One great early test battle occurs as Rose, sitting atop her gypsy trailer bus in lotus position, astral projects herself into Abra’s mind — depicted as a bedroom filled with file cabinets — and quickly starts rifling through the drawers to find ways to defeat her. But — surprise! — Abra’s there in the room, too, aware of the intrusion and all ready to kick butt.

Emily Alyn Lind puts in good work as a young True Knot recruit who puts people to sleep through hypnosis, and Cliff Curtis is also good as Dan’s AA sponsor Billy.

McGregor is a comforting, sympathetic presence, though his character is clearly worn down by life and the presence of dead people constantly turning up in his peripheral vision; he finds a sense of purpose by working in a hospice, helping the dying to transit peacefully to the beyond.

Where director Flanagan gets into a bit of audience pandering is when the movie shifts to characters from the Kubrick classic: we get “reenactments” of Nicholson, Duvall, young Danny, and Scatman Crothers, and it’s a bit cheesy at times. These bits seem to skirt the line between homage and parody, and almost place it in the zone of collective pop consciousness goosed by Steven Spielberg in Ready Player One, where the Overlook Hotel becomes just another gamer’s paradise.

Flanagan describes it as “walking the tightrope between Kubrick and King,” and you know what he means: the movie does not hold back from pushing those Kubrick/Shining buttons like a Vegas slot machine on a lucky streak: we get a scene where grown-up Dan Torrance seeks a job in the hospice that’s an exact replica of the scene where Jack Torrance seeks a job taking care of the Overlook Hotel, way back when. There’s the scene with Dan repeating his father’s routine with a bartender in the Gold Room… who’s now played by an actor made up to look like Jack Nicholson! (And this has added meta resonance because the actor playing Jack/the bartender is… grownup Henry Thomas! Who played Eliot in E.T.! So, ponder on that, meta heads.) And of course there are countless recreations of rotting old women in bathtubs (good ’ol Room 237), elevators gushing rivers of blood in slo-mo, and hallway shots of odd twin girls insisting that Danny come play with them… “forever… and ever… and ever…”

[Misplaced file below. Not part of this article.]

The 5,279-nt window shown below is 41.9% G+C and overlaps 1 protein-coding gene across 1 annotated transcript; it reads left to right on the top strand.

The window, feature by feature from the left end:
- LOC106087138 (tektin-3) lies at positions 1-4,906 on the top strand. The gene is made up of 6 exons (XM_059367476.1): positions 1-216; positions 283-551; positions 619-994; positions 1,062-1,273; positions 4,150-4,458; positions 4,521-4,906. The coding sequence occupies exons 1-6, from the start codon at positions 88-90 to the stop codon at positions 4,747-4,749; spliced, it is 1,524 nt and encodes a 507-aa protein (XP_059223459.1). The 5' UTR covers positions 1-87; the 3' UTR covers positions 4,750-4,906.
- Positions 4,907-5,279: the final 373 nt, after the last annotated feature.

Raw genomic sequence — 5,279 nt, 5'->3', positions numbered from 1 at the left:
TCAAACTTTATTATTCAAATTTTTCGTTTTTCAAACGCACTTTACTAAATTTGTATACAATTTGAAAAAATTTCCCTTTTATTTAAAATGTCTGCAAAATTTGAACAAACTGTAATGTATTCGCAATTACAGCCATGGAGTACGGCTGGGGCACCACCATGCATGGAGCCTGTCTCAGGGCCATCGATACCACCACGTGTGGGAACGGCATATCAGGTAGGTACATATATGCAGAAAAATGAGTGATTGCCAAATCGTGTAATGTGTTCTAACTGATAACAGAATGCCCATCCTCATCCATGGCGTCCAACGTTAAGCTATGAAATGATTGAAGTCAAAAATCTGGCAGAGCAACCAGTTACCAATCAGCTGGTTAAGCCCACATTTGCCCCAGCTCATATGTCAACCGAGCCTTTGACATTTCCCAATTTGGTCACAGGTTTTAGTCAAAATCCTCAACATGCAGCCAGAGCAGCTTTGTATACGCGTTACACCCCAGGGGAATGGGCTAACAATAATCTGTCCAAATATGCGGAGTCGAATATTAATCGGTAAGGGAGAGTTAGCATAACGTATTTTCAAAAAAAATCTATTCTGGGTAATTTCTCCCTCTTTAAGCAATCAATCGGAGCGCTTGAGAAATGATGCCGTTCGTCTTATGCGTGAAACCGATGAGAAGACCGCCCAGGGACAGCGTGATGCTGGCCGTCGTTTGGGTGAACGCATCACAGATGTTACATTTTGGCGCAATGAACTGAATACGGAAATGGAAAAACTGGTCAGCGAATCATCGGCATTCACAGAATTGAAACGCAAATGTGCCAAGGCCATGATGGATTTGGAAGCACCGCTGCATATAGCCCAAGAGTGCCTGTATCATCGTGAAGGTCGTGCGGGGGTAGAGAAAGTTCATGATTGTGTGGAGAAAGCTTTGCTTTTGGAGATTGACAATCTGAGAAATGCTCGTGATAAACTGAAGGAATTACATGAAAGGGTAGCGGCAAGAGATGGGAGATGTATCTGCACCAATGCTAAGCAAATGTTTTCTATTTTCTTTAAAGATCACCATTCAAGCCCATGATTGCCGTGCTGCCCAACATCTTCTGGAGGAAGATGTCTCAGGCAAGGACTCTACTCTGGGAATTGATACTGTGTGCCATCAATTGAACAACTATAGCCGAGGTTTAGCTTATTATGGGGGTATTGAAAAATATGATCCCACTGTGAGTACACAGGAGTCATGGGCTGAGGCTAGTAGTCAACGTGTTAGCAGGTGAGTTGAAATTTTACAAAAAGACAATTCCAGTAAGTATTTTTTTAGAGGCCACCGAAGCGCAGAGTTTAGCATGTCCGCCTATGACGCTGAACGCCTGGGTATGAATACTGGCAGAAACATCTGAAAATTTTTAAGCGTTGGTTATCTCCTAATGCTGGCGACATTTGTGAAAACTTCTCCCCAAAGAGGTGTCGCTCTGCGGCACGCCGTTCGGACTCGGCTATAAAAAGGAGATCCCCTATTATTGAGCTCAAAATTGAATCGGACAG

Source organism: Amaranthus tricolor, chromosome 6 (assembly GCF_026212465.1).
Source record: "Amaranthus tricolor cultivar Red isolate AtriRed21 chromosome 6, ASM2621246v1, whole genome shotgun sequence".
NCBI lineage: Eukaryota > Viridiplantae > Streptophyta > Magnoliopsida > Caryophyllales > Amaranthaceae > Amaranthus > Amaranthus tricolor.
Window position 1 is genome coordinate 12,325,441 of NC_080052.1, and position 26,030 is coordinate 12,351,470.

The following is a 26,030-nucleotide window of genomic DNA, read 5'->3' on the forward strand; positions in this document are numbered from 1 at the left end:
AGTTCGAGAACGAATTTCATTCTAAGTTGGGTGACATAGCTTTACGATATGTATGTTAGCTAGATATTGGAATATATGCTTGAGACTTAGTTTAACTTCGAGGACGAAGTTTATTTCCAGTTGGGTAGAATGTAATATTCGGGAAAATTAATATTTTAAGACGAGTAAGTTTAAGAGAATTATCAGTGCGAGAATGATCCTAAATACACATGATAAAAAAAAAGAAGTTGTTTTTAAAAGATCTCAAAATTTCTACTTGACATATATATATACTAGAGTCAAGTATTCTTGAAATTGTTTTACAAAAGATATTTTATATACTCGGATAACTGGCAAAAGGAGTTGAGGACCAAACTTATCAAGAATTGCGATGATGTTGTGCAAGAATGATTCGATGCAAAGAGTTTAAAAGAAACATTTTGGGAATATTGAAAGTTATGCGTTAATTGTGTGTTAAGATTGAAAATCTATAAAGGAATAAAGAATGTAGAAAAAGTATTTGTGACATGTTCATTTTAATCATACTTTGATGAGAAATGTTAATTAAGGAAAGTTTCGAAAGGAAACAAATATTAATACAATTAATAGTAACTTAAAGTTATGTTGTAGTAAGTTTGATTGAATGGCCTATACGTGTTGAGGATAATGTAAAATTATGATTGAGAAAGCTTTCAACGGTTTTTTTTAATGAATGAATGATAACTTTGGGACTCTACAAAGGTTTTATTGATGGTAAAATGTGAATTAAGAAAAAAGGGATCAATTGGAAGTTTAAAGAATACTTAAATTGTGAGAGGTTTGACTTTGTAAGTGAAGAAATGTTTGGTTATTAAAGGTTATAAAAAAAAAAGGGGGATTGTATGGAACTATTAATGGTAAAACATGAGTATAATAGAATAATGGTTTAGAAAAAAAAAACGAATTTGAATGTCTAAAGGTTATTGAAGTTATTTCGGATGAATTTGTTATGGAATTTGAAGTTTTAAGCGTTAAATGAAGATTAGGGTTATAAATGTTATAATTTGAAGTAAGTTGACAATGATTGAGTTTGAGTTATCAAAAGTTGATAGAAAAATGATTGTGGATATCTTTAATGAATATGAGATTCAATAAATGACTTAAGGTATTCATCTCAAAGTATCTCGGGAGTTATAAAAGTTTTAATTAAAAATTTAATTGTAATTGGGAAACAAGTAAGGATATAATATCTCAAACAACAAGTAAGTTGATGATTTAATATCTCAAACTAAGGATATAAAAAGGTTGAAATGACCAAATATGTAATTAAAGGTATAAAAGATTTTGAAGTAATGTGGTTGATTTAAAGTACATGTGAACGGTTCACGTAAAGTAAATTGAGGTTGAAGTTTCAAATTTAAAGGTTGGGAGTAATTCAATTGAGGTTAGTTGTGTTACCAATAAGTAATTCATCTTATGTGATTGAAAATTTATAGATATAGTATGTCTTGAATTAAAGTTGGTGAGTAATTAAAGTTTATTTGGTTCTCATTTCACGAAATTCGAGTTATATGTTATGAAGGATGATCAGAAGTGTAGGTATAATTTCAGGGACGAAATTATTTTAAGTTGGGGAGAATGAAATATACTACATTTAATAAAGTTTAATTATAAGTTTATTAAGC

The visual nods begin to feel a little superfluous, or else like shameless fan servicing, when a simple approach to Dan and Abra’s confrontation with Rose the Hat might have served just as well. But hey, if you’re doing a sequel, you gotta dance with the one that brung you.

Pop icon status for the Kubrick film has reached such levels that the audience at our screening of Doctor Sleep let out an even bigger collective murmur upon first seeing the snowy Overlook onscreen than they did for those reenactments of Jack and Wendy. So that means we’ve somehow crossed into an era where we don’t hanker for sequels so much as the idea of sequels (reminding us of Don DeLillo’s iconic red barn in the novel White Noise, the one that you don’t even have to photograph anymore, because it’s the idea of photographing it that counts); thus the visual nods to The Shining become just icing on the cake we’ve already eaten. Does this mean we no longer experience things as they’re unfolding in actual reality, but rather only as trailers of upcoming attractions? I dunno.

Ice queen: Rose the Hat (Rebecca Ferguson) messes with Abra (Kyliegh Curran) in a familiar location.

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Follow @scottgarceau on Instagram.